When trying to determine how much cabin you can afford, do not forget to factor in the cost of the rest of your trip. If you have to spend a lot on airfare, pre-cruise hotels and activities in port, you might not be able to afford the fanciest suite; if you are using frequent-flyer miles or do not need to book a hotel, you will have more money for cruise fare; the money you save on airfare can be used to spring for a nice stateroom. Or, look for value-added perks from cruise-line and travel-agent promotions. Offers for complimentary onboard cash, prepaid tips or included airfare can free up some money to pay for other vacation expenses.
If you tend to get seasick, cabin location is really important. It is a question of engineering, really. The lower and more central you are in a ship, the less roll and sway you will feel. Even if you choose a balconied stateroom, choose the lowest level and the most midship one you can find. The higher decks and cabins at the very front (forward) or back (aft) of the ship will rock and roll the most.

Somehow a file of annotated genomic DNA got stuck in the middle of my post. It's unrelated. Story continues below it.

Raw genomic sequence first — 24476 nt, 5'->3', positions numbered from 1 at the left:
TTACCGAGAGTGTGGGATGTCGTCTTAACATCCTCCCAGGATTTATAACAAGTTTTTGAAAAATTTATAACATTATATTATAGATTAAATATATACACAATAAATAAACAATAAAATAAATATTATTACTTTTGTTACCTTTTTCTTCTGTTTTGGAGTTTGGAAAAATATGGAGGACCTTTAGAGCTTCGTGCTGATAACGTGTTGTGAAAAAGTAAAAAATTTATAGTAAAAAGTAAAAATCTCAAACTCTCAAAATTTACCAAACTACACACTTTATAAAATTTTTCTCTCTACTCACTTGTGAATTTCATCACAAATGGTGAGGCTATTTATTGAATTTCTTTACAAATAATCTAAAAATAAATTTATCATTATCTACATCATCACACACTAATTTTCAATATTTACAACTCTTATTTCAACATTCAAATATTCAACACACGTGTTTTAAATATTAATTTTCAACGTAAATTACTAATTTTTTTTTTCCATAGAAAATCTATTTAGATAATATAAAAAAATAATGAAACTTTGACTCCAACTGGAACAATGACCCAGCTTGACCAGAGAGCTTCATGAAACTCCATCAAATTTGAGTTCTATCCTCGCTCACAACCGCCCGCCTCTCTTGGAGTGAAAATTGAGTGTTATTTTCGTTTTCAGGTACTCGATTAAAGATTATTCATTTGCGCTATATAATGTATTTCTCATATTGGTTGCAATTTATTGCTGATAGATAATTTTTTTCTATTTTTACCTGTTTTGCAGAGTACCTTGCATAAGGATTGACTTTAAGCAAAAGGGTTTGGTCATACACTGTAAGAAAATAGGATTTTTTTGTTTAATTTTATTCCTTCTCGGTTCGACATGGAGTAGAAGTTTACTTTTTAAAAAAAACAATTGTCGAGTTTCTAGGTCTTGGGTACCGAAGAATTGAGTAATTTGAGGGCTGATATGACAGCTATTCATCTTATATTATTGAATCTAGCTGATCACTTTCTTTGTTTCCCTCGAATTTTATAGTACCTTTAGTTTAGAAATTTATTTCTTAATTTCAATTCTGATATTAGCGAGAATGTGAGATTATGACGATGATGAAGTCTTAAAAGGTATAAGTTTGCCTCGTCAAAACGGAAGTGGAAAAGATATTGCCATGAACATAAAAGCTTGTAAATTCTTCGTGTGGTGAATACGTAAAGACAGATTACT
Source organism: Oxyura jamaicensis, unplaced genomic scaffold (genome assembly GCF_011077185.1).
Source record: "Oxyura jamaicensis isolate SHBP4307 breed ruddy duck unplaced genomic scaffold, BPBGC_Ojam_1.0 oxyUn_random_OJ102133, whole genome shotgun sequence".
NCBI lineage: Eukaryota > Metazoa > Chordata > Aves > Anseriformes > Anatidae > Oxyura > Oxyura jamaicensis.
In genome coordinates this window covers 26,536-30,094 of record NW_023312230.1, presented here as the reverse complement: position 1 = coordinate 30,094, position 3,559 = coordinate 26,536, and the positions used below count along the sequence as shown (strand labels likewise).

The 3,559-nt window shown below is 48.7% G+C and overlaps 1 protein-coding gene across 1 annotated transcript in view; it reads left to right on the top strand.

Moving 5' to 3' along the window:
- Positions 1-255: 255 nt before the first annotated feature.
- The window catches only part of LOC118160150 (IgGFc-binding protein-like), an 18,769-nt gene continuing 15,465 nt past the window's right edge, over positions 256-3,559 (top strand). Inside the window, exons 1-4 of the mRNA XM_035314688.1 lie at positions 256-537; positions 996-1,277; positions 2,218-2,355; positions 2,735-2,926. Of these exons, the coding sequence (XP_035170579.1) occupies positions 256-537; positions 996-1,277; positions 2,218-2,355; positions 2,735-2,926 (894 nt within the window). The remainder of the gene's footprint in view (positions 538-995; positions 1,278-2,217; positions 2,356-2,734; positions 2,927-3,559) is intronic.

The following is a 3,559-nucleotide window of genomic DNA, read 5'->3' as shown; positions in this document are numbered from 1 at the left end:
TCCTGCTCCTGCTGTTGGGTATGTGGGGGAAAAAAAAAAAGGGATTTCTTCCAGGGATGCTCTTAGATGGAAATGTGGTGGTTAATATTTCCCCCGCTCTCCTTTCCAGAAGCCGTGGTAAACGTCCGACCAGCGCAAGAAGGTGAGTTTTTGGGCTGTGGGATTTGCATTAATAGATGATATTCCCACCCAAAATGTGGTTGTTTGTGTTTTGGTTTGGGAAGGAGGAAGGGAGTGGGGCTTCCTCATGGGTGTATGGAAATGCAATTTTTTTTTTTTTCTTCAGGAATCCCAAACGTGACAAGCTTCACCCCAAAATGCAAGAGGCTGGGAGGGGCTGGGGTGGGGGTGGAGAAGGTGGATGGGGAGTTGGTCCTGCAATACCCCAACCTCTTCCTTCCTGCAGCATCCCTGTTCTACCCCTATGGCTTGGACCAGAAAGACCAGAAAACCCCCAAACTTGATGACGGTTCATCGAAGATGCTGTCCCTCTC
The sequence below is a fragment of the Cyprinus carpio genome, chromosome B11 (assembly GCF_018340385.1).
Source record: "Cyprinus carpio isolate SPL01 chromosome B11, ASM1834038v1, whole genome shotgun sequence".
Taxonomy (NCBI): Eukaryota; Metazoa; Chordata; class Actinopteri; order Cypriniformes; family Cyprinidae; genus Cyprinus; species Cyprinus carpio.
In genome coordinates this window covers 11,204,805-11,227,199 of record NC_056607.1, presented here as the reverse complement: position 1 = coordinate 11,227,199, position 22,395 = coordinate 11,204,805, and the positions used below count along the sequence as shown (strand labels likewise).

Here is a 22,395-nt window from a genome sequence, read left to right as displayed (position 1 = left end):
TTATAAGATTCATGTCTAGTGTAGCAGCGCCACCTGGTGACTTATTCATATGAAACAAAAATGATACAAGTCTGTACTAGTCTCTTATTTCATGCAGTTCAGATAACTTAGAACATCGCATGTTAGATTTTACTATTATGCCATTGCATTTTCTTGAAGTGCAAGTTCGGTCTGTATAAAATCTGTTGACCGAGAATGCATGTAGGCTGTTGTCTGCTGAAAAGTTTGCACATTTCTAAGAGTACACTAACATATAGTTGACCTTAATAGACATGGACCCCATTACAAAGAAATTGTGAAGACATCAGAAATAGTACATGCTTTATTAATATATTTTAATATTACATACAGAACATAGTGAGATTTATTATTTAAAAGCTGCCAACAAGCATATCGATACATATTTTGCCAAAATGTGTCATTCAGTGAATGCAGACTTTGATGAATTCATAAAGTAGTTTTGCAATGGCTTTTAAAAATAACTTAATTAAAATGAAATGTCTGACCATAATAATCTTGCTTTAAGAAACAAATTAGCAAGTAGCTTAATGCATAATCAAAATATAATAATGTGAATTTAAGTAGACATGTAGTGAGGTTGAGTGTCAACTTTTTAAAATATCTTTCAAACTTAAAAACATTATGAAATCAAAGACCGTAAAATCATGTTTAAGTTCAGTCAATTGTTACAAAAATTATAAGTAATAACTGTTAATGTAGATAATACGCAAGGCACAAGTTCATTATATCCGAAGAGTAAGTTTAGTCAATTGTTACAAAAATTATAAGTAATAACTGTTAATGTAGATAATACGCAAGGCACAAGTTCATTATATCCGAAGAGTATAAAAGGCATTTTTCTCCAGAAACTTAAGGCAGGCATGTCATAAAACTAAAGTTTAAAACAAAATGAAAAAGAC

Exception: Royal Caribbean and other cruise lines will also use sub categories to distinquish between how many occupants the cabin will sleep. Therefore a cabin that can sleep up to 4 people will be a different sub category from a cabin that sleeps only 2 people.
For some reason, most cruise lines assign their nicest and most expensive cabins to the highest decks, usually just below the pool deck (most likely because if you have a window or balcony, you have a more sweeping vista). Still, it is the pool deck that often causes the most noise problems, so if you do not want to hear scraping chairs at the crack of dawn or yee-hawing pool parties until the wee hours, go down a level. In fact, when it comes to noise, the best bet is to select a cabin that is both above and below other cabins.
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